Africa's Hidden Histories

Africa's Hidden Histories : Everyday Literacy and Making the Self

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Colonial Africa saw an explosion of writing and printing, produced and circulated not only by highly educated and visible elites, but also by wage laborers, clerks, village headmasters, traders, and other obscure aspirants to elite status. The ability to read and write was considered essential for educated persons, and Africans from all walks of life strove to participate in the new literary culture. Karin Barber and an international group of Africanist scholars have uncovered a trove of personal diaries, letters, obituaries, pamphlets, and booklets stored away in tin-trunks, suitcases, and cabinets that reveal individuals involved in the new occupation of the colonial era-putting pen to paper. Africa's Hidden Histories taps into rare primary sources and considers the profusion of literary culture, the propensity to collect and archive text, and the significance attached to reading as a form of self-improvement. As it explores the innovative, intense, and sociable interest in reading and writing, this book opens new avenues for understanding a rich and hidden history of Africa's creative expression.
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Product details

  • Paperback | 464 pages
  • 154.9 x 231.1 x 27.9mm | 657.72g
  • Bloomington, IN, United States
  • English
  • 58 b&w photos, 1 index
  • 0253218438
  • 9780253218438
  • 1,799,556

Table of contents

Introduction: Hidden Innovators in Africa Karin Barber
Part 1. Diaries, Letters, and the Constitution of the Self
1. "My Own Life": A. K. Boakye Yiadom's Autobiography-The Writing and Subjectivity of a Ghanaian Teacher-Catechist Stephan F. Miescher
2. "What is our intelligence, our school going and our reading of books without getting money?" Akinpelu Obisesan and His Diary Ruth Watson
3. The Letters of Louisa Mvemve Catherine Burns
4. Ekukhanyeni Letter-Writers: A Historical Inquiry into Epistolary Network(s) and Political Imagination in Kwazulu-Natal, South Africa Vukile Khumalo
5. Reasons for Writing: African Working-Class Letter-Writing in Early-Twentieth-Century South Africa Keith Breckenridge
6. Keeping a Diary of Visions: Lazarus Phelalasekhaya Maphumulo and the Edendale Congregation of AmaNazaretha Liz Gunner
7. Schoolgirl Pregnancies, Letter-Writing, and "Modern" Persons in Late Colonial East Africa Lynn M. Thomas
Part 2. Reading Cultures, Publics, and the Press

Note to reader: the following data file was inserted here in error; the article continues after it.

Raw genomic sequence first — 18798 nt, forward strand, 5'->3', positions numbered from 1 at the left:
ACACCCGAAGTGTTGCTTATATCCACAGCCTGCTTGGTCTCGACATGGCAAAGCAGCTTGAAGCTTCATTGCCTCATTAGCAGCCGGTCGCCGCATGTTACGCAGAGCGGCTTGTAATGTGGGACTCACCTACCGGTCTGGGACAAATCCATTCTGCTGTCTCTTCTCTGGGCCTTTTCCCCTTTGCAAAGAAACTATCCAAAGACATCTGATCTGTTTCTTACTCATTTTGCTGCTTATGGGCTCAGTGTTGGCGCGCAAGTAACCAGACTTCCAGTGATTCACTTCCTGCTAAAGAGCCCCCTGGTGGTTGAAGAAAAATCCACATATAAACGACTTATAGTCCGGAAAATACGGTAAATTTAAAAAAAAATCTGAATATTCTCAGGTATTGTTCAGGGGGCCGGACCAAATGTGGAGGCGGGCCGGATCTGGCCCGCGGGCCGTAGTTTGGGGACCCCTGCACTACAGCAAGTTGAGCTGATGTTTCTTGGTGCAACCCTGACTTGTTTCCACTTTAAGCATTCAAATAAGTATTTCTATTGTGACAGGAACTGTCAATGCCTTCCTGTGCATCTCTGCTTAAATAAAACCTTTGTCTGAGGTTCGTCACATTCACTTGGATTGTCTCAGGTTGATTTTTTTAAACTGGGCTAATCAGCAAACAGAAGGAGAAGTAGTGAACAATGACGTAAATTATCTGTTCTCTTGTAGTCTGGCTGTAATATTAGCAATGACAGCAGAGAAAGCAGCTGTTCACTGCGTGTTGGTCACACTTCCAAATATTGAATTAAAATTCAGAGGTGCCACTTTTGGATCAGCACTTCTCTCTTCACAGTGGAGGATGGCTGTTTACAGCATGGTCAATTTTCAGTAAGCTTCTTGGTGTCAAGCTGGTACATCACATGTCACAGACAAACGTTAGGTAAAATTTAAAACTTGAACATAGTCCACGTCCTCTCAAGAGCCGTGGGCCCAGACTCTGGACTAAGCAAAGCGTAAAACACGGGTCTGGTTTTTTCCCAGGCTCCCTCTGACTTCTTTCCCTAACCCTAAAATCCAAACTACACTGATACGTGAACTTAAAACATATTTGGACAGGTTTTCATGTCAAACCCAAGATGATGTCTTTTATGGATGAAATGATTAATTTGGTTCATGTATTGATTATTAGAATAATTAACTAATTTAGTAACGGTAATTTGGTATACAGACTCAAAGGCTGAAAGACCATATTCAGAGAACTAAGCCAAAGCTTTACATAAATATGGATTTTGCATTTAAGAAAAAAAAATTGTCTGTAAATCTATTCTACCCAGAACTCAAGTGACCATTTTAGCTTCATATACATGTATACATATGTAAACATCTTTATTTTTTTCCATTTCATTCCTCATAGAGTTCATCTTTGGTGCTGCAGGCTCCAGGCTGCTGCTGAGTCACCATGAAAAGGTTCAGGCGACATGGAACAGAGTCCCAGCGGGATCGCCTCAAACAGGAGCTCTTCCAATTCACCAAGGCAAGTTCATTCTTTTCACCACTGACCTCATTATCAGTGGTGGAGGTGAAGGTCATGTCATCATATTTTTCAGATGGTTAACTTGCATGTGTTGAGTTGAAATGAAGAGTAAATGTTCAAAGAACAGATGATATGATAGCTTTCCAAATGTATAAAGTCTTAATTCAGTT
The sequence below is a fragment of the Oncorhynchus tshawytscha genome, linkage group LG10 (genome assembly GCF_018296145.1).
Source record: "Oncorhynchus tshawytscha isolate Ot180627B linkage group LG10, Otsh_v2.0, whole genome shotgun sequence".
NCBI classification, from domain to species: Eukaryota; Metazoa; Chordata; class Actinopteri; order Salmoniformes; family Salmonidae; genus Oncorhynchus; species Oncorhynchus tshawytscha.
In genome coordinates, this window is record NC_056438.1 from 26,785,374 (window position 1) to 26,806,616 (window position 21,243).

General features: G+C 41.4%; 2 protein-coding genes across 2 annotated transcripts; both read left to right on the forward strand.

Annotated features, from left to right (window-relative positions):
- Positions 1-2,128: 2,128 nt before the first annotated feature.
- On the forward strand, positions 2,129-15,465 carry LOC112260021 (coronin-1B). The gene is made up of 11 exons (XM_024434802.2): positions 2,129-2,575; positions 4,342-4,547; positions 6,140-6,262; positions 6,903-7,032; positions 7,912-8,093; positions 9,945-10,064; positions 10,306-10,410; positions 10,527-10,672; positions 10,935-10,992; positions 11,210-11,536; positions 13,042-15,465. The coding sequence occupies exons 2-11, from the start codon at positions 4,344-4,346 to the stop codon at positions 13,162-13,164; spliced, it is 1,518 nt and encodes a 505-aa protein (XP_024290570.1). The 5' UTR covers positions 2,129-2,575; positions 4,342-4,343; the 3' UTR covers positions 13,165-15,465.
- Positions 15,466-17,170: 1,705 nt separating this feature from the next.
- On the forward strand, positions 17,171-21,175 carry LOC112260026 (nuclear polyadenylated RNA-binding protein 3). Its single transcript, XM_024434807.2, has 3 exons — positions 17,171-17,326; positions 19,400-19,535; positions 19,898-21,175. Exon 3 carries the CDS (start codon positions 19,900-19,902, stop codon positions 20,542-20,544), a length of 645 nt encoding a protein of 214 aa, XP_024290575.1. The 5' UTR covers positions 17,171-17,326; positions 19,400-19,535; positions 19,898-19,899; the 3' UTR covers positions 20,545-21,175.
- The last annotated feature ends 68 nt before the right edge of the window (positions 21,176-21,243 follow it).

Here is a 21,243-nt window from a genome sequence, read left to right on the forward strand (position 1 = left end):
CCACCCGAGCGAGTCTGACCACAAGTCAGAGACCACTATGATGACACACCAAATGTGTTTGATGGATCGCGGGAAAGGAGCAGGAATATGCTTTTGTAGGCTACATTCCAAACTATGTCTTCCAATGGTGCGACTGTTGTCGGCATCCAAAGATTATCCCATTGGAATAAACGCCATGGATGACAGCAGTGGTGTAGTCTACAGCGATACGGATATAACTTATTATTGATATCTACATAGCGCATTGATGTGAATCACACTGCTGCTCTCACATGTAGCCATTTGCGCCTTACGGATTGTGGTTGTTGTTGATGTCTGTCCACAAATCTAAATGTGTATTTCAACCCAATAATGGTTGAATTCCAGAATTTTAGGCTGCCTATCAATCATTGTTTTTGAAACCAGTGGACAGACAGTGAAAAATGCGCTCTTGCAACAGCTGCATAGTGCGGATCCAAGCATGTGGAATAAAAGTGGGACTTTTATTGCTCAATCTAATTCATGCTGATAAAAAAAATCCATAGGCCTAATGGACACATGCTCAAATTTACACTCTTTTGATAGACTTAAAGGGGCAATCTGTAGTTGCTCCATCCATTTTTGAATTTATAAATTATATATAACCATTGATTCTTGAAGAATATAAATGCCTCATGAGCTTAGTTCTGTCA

8. Entering the Territory of Elites: Literary Activity in Colonial Ghana Stephanie Newell
9. The Bantu World and the World of the Book: Reading, Writing, and "Enlightenment" Bhekizizwe Peterson
10. Reading Debating/Debating Reading: The Case of the Lovedale Literary Society, or Why Mandela Quotes Shakespeare Isabel Hofmeyr
11. "The present battle is the brain battle": Writing and Publishing a Kikuyu Newspaper in the PreMau Mau Period in Kenya Bodil Folke Frederiksen
12. Public but Private: A Transformational Reading of the Memoirs and Newspaper Writings of Mercy Ffoulkes-Crabbe Audrey Gadzekpo
Part 3. Innovation, Cultural Editing, and the Emergence of New Genres
13. Writing, Reading, and Printing Death: Obituaries and Commemoration in Colonial Asante T. C. McCaskie
14. Writing, Genre, and a Schoolmaster's Inventions in the Yoruba Provinces Karin Barber
15. Innovation and Persistence: Literary Circles, New Opportunit
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Review quote

This is on many levels an exceptionally engaging book. . . . Africa's everyday writers can have no better introduction to the scholarly world than Karin Barber's exciting book. This is a volume that should command wide readership.Vol. 14. 3 Sept. 2008 -- Derek R. Peterson * Selwyn College, University Cambridge * . . . the authors - remarkably - have made a long and tortuous story short and simple without smothering the complexities. Their grasp of the various intellectual themes is impressive, so is their even-handedness. The book should be prized among African Studies collections.Feb. 3, 2009 -- Walter Gam Nkwi * University of Buea, Cameroon * Comprising an insightful introduction and fifteen richly textured essays, Africa's Hidden Histories is an important contribution to standing research on a range of topics in twentieth-century African studies. Literary scholars, educationists, and social, political, and intellectual historians will draw particular benefit and pleasure from the unhurried, penetrating studies-incorporating an abundance of engrossing illustrations and photographs-that mark the volume's status as a major archival and theoretical project. * African Studies Review *
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About Karin Barber

Karin Barber is Professor of African Cultural Anthropology at the University of Birmingham. She is author of The Generation of Plays (IUP, 2000), which won the Herskovits Award, and editor of Readings in African Popular Culture (IUP, 1997).
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